More Days, Bigger Fines

Cold Spring amends short-term rentals law

Mayor Dave Merandy at the Tuesday (July 6) meeting of the Cold Spring Village Board announced that the proposed law regulating short-term rentals (STRs) will be subject to a second public hearing.

A resolution to adopt the new law was tabled after Merandy was advised by Village Attorney John Furst that the Putnam County Planning Department must review recent changes made to the draft law and that a public hearing will be required after that review. 

No date was set for the hearing.

At Merandy’s suggestion, the board agreed to increase from 60 to 90 the number of days STRs will be allowed to operate in the village annually under the proposed law. 

He also listed the “substantial changes” made to the first draft of the law, including:  

  • Increasing the percentage of residential properties that can be used as STRs from 5 to 7.5 percent ;
  • Permitting 34 “hosted” STRs and 14 “unhosted” STRs;
  • Including STRs in the I-1 light industry zone;
  • Allowing one-time annual rentals of up to 14 consecutive days for events such as West Point graduation and vacations;
  • Reducing the liability insurance requirement;
  • Increasing fines.

The proposed STR law, which will become Chapter 100 in the village code, is posted on the Board of Trustees page of the village website.

Deputy Mayor Marie Early clarified dates for upcoming public hearings. On July 14 at 6:30 p.m. at Village Hall, a public hearing will address proposed updates to 11 chapters of the village code. On July 15 at 7 p.m. at the Cold Spring firehouse, a public hearing will consider two laws regarding marijuana sale and consumption establishments in the village.

The board passed two local laws opting out of New York State’s cannabis law. The state law would permit retail dispensaries selling pot and sites where people can smoke. The opt-out vote triggers a public referendum as part of the Nov. 2 election, when village voters will decide whether to allow dispensaries and consumption sites.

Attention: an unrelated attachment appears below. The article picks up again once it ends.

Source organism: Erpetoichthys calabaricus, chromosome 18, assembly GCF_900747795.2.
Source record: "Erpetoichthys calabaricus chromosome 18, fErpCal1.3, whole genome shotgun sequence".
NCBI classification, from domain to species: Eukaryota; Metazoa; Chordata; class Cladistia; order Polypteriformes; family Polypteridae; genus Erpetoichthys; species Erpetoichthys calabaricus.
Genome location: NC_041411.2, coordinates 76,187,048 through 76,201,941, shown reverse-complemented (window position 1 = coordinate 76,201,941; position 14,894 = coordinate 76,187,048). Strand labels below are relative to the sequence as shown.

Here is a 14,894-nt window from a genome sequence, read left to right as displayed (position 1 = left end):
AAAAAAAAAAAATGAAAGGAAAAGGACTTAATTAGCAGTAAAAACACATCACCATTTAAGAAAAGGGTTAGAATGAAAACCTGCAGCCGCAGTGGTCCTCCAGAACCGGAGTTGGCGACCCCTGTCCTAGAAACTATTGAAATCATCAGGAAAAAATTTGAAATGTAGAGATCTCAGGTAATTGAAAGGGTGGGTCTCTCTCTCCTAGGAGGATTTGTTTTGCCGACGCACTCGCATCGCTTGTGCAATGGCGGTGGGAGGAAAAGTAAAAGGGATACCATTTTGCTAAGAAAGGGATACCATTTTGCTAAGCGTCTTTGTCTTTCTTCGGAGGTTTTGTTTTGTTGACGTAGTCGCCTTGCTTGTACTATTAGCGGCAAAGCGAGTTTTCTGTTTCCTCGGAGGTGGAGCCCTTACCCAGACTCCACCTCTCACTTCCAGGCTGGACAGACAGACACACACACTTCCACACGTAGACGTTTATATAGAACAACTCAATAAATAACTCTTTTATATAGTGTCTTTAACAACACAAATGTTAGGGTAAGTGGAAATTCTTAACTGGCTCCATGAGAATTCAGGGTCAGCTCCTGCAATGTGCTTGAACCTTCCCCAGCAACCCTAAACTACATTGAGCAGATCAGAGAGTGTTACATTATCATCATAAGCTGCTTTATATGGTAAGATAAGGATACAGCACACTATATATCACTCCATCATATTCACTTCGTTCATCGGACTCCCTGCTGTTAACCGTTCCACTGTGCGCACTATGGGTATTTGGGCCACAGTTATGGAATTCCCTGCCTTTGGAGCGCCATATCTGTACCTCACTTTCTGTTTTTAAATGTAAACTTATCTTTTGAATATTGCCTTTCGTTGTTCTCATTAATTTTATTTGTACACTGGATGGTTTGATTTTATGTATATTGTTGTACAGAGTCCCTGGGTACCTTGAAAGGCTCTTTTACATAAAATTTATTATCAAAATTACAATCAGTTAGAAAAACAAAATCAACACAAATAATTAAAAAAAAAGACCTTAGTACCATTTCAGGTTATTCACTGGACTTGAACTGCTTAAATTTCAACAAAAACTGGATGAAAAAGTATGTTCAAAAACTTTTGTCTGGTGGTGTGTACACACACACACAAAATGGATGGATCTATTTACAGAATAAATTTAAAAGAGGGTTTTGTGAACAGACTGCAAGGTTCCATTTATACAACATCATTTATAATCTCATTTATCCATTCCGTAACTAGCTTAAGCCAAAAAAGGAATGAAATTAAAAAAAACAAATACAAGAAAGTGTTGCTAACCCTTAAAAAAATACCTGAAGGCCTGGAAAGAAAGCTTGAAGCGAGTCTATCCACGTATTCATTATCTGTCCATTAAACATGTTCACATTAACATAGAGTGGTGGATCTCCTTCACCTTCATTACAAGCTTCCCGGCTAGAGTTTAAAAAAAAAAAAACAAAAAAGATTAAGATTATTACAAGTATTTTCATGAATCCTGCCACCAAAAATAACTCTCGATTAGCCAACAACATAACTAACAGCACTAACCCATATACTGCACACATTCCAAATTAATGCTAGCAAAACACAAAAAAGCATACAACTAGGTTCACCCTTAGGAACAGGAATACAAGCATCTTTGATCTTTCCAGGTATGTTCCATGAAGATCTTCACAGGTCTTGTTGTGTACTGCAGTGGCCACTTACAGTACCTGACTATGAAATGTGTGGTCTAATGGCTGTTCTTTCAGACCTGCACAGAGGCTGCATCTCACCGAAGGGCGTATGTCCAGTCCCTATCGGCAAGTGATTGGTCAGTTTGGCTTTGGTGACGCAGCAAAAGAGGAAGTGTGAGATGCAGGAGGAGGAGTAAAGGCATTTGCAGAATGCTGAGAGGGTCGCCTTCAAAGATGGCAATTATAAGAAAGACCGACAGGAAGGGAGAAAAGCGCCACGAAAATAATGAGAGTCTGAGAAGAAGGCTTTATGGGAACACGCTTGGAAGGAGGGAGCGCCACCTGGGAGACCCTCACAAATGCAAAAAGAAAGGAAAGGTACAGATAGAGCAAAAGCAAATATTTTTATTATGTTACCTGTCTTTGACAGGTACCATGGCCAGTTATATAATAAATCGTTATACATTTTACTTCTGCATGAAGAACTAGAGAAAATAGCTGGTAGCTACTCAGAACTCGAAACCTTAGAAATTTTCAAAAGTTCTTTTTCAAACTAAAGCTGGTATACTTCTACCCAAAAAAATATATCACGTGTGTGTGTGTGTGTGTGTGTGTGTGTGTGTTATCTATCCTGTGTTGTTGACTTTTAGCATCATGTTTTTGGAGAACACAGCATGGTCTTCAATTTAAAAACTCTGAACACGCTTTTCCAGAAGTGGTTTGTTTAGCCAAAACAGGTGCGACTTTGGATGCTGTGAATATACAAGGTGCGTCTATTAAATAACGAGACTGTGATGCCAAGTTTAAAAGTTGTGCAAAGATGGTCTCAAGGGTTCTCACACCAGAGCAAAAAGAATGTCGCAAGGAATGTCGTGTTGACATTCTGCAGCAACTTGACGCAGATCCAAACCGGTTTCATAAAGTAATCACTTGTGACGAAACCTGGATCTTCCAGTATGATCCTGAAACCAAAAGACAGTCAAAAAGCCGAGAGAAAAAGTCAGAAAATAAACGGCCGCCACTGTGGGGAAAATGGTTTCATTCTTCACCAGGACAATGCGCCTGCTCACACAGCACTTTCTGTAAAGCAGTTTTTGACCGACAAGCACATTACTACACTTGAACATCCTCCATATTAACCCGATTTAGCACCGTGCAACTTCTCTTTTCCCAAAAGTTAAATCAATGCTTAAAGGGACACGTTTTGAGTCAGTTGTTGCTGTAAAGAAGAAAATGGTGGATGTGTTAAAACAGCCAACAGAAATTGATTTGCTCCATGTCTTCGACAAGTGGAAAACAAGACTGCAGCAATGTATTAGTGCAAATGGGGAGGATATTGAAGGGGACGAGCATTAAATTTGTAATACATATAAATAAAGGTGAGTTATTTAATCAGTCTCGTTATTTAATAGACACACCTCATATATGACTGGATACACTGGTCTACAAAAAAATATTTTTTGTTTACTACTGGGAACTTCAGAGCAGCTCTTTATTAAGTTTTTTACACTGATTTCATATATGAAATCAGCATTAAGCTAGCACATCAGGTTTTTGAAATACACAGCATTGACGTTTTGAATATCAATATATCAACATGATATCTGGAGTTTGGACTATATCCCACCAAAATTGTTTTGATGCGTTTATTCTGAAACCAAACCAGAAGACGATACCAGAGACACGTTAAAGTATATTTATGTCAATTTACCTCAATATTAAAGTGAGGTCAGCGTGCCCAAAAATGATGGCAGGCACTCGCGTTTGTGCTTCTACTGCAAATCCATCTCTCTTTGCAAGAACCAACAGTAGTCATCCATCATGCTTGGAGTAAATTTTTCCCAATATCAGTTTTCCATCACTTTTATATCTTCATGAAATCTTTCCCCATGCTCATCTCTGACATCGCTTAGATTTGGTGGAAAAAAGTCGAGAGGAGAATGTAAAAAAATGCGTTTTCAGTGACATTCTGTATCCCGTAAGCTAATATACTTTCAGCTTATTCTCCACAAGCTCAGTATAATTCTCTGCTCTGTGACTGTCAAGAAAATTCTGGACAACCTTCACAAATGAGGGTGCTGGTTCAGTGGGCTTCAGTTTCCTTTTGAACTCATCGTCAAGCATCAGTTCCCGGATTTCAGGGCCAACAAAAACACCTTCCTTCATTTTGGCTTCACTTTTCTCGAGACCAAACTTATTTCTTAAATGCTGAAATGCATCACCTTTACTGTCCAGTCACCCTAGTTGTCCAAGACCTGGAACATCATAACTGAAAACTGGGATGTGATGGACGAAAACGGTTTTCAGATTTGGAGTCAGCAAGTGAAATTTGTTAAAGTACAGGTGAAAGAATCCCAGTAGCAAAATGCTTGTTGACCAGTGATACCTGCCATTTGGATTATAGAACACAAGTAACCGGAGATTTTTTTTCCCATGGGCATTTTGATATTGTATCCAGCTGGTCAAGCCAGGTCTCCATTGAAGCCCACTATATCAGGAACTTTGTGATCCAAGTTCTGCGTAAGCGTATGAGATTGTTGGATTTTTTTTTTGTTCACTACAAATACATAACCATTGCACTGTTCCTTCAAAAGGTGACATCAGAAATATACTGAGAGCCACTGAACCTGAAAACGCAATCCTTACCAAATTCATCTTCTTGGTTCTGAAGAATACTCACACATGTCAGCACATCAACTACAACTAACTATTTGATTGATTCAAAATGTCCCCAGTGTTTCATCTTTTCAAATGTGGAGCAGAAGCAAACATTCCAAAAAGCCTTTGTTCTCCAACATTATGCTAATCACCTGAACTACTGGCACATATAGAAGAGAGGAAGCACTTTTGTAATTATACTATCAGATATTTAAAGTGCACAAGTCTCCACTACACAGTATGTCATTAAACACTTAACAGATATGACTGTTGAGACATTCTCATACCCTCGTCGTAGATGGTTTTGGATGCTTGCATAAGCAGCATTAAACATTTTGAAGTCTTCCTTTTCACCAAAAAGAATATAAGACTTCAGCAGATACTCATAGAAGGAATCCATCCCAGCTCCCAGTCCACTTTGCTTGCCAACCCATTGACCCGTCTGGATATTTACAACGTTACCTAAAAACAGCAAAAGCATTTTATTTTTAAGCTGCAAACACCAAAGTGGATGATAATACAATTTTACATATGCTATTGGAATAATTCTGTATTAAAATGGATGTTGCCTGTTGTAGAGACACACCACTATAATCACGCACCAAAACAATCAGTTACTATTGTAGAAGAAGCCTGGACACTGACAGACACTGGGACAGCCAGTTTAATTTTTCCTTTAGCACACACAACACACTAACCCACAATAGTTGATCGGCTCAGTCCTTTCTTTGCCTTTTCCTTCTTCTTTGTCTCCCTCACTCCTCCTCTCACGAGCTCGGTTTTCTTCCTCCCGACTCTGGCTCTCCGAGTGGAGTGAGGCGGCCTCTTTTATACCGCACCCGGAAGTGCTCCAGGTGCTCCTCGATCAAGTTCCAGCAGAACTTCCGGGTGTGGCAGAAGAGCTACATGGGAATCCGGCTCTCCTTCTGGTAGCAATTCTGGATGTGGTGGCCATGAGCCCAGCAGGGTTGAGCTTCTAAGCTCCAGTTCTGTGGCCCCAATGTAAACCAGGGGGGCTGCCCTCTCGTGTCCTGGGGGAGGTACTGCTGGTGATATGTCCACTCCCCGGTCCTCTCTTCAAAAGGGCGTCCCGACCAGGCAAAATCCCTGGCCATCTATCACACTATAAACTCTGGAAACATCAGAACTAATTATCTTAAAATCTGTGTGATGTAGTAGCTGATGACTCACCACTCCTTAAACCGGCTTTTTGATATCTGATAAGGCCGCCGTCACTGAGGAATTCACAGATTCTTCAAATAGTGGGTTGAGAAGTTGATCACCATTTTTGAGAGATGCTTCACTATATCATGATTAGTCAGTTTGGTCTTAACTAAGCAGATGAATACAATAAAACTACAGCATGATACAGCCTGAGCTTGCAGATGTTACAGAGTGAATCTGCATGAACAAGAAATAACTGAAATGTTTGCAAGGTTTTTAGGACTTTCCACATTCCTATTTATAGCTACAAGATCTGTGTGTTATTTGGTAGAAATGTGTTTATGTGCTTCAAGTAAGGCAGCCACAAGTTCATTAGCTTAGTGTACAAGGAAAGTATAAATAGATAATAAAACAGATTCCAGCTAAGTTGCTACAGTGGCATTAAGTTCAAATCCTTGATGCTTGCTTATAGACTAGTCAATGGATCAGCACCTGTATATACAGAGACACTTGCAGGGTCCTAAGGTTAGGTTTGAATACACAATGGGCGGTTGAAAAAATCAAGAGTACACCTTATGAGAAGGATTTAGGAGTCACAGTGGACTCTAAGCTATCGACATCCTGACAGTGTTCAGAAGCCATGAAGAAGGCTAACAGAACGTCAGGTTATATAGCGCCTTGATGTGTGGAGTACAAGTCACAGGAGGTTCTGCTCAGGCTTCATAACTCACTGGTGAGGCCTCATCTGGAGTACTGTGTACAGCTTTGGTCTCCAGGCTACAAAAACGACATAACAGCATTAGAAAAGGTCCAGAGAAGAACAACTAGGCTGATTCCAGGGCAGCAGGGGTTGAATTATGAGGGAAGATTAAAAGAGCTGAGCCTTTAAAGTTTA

Early also said the Parking Committee was scheduled to meet on July 7. Once it presents its final recommendations to the Village Board, which can reject, accept or revise the committee’s plan, a public hearing on the final plan will be scheduled.

Hear ye! Hear Ye!

The Cold Spring Village Board is currently addressing a number of significant issues. Here’s an update on upcoming public hearings / meetings:

• Village Code Update
Wednesday, July 14, 6:30 p.m. at Village Hall: A public hearing to address updates to 11 chapters of the village code. 

• Marijuana Laws
Thursday, July 15, 7 p.m. at the firehouse: A public hearing to address marijuana laws governing dispensaries and consumption establishments in the village. 

• Short-Term Rentals
A second public hearing on short-term rentals will be scheduled soon, addressing recent changes to the proposed law by the Village Board.  

• Parking Plan
A date will soon be set for a presentation of the Parking Committee’s final recommendations to the Village Board. 

In other business …

  • “It was my bad,” Merandy said while explaining the recent installation of license plate readers on Route 9D near Little Stony Point and Boscobel, and on Route 301 near the eastern boundary of Nelsonville. Merandy said he didn’t realize the cameras would be placed outside Cold Spring village limits. The LPR cameras were funded by a grant from the Putnam County Sheriff’s Department and are used to identify criminals sought by police and respond to Amber Alerts. Merandy said he will consult with CSPD Officer-in-Charge Larry Burke and present a full report to the board. He added that he discussed the matter with Philipstown Supervisor Richard Shea but had not yet spoken with Nelsonville Mayor Michael Bowman.
  • Village residents Nina Pidala and Roseanne Powell addressed the board, voicing concern about the potential environmental impact of two recharging stations for electric vehicles planned for lower Main Street adjacent to the pedestrian tunnel. Pidala complained that residents in that area are unaware of the proposed project. Merandy urged her to speak with the residents and bring concerns to a future meeting. He said he will consult with Krystal Ford, climate smart coordinator for the Town of Philipstown, which is spearheading the initiative. In 2018, Roberto Muller, the previous coordinator, asked the Village Board to identify possible locations for the stations.   
  • The village will carry through with its plan to purchase a new garbage truck after it considered using a private company for trash collection and recycling. Merandy said the total annual cost of garbage and recycling, when handled by the village Highway Department, is approximately $158,000. He estimated the lowest cost from two regional carting companies to be about $212,000. “The gap was too big without raising taxes,” he said. 
  • The board approved hiring John Martinez and James Hipple as police officers. The two candidates were recommended by Burke and were interviewed by the mayor and three trustees. 
  • A settlement was approved with William McComish, owner of 29 Rock St., who sued the village. No details were provided.  
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